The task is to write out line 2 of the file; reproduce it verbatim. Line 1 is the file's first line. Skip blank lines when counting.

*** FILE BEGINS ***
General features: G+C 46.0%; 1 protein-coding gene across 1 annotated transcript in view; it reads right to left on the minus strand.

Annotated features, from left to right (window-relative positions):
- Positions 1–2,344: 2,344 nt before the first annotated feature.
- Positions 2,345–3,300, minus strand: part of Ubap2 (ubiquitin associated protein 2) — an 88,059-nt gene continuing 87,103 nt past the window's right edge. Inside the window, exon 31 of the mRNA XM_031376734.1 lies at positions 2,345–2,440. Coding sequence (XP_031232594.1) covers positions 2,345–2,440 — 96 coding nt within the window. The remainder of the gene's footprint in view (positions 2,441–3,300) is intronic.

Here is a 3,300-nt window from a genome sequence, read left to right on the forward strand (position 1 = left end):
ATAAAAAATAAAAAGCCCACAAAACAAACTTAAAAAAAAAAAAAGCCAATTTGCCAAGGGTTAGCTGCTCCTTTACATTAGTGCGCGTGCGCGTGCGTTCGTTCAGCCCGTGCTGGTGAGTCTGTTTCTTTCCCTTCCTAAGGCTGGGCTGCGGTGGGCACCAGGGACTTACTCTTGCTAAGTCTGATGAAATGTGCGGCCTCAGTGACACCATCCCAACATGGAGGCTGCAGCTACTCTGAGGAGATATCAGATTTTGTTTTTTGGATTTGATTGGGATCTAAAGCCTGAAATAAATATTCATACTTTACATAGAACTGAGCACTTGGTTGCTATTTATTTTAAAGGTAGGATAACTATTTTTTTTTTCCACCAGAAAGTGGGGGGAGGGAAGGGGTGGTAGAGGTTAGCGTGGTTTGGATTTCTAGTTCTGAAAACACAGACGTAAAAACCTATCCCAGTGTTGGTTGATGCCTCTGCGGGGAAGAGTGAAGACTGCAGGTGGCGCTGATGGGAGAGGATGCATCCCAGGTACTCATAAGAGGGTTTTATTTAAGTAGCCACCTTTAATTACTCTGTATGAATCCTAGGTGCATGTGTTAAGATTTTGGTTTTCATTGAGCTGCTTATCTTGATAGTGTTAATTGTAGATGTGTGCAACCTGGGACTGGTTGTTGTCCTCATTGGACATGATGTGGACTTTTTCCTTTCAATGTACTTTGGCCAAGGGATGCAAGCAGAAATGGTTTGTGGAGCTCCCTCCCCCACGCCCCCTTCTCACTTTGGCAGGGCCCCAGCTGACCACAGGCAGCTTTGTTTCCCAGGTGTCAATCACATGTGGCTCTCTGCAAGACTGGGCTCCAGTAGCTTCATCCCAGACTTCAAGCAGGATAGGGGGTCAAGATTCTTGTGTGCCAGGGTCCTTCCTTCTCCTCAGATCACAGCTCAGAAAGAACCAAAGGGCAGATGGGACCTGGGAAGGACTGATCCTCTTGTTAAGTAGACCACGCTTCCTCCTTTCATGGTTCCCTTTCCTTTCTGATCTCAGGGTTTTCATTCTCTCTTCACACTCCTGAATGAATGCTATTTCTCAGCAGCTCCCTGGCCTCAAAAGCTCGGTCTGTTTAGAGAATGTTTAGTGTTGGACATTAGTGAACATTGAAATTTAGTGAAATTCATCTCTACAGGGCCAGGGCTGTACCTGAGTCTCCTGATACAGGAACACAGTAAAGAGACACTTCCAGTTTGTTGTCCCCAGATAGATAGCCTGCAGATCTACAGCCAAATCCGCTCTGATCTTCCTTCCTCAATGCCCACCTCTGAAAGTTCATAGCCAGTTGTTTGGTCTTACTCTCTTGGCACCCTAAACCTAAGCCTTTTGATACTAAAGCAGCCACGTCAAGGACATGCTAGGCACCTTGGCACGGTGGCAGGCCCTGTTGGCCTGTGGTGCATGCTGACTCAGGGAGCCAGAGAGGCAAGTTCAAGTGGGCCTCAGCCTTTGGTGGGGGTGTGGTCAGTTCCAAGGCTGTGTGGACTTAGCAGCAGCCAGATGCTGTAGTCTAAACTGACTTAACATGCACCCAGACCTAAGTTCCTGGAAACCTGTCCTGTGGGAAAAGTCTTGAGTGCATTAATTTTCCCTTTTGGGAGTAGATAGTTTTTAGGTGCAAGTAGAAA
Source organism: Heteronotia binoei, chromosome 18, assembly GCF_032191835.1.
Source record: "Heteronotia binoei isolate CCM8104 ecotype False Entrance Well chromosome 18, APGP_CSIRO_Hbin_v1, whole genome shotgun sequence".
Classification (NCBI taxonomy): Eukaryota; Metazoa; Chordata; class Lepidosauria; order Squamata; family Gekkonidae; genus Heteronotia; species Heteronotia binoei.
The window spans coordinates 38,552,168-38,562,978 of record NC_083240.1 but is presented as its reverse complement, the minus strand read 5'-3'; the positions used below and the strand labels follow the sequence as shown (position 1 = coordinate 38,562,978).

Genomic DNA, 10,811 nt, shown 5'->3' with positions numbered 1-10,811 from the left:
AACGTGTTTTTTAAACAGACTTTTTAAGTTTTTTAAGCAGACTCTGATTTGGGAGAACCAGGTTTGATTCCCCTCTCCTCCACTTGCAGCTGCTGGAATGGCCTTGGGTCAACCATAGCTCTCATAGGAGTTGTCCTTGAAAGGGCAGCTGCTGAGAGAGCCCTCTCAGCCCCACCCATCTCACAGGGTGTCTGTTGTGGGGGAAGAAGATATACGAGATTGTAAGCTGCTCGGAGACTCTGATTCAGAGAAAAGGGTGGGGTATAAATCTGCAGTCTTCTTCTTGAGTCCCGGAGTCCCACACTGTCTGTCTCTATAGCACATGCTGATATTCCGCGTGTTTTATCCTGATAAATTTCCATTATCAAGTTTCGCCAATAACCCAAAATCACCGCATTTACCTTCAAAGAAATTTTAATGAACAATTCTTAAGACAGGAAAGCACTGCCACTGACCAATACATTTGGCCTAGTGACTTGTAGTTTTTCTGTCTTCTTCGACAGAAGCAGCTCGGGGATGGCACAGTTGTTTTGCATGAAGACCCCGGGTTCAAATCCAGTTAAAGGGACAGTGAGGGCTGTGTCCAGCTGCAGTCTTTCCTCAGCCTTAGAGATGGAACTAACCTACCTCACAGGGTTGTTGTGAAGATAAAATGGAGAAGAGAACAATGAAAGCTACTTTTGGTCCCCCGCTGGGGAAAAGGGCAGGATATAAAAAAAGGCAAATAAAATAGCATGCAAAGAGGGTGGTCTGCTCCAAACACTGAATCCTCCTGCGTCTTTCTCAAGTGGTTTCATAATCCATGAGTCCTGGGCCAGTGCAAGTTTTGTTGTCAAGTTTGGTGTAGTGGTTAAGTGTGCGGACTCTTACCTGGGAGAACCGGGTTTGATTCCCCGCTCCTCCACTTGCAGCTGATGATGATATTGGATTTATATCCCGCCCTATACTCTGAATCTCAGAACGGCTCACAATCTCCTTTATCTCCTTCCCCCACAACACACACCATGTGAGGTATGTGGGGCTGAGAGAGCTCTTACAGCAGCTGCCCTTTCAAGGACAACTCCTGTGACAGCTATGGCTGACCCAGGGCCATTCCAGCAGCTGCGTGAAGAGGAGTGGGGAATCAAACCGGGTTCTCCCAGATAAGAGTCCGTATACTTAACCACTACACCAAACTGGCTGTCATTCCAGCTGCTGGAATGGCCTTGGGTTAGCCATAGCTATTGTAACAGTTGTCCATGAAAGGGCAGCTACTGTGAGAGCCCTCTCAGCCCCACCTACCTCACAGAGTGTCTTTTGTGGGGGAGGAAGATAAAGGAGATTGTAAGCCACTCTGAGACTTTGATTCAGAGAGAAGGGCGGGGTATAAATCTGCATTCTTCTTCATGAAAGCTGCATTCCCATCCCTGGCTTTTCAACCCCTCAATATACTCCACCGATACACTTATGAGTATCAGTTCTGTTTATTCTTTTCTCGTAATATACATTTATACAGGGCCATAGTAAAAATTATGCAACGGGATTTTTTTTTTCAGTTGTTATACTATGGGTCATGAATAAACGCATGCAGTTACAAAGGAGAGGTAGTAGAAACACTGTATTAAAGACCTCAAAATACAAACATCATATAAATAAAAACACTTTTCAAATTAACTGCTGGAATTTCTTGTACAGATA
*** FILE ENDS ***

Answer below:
Annotated features, from left to right (window-relative positions):